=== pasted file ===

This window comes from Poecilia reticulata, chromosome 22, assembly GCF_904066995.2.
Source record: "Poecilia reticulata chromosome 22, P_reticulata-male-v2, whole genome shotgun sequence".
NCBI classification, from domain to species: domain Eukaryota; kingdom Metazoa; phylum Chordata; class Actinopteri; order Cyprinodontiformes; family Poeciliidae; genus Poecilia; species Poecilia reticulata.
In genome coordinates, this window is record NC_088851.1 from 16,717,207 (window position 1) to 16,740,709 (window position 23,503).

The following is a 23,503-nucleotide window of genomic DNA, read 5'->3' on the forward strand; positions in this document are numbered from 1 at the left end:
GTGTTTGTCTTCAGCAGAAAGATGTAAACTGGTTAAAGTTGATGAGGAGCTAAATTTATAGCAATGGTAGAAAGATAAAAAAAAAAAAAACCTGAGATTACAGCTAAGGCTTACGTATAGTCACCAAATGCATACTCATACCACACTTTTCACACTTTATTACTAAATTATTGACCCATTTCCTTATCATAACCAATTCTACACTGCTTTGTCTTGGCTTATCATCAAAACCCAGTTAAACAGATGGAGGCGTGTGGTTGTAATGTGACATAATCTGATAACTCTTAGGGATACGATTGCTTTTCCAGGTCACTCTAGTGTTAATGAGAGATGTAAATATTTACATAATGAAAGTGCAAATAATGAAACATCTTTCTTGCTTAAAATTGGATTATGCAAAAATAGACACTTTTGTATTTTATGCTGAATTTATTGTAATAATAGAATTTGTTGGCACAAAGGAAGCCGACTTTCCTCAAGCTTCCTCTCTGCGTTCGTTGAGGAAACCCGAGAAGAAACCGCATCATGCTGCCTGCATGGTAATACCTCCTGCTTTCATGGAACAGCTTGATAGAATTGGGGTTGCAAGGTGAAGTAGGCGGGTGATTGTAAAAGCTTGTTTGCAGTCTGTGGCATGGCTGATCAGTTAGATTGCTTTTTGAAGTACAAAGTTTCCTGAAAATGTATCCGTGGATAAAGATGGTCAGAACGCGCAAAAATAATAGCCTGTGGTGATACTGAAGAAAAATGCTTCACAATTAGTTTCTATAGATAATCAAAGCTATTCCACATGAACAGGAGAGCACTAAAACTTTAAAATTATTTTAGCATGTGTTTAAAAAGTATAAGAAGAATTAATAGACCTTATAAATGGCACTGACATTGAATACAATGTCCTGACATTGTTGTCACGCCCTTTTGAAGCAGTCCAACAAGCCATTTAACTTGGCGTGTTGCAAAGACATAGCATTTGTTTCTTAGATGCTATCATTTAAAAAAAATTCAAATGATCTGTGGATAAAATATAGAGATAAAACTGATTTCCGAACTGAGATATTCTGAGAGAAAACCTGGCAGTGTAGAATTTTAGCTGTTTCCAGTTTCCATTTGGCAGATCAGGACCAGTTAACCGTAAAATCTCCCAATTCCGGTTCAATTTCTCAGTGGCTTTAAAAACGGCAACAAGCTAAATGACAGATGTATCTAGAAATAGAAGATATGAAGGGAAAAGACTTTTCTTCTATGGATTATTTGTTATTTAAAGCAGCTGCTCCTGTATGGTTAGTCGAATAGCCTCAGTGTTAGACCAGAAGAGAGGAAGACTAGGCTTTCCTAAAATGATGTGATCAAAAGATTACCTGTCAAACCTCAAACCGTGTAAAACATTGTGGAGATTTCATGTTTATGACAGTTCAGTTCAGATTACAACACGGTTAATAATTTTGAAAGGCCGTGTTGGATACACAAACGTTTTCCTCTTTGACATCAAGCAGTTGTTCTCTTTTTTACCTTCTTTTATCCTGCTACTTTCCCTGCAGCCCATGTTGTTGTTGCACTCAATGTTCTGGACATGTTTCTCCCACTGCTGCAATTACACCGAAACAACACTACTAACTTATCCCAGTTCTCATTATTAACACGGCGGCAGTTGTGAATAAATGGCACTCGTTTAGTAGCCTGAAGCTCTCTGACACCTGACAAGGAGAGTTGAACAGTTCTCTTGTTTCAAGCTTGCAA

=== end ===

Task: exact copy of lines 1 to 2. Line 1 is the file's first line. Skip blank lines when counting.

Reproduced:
This window comes from Poecilia reticulata, chromosome 22, assembly GCF_904066995.2.
Source record: "Poecilia reticulata chromosome 22, P_reticulata-male-v2, whole genome shotgun sequence".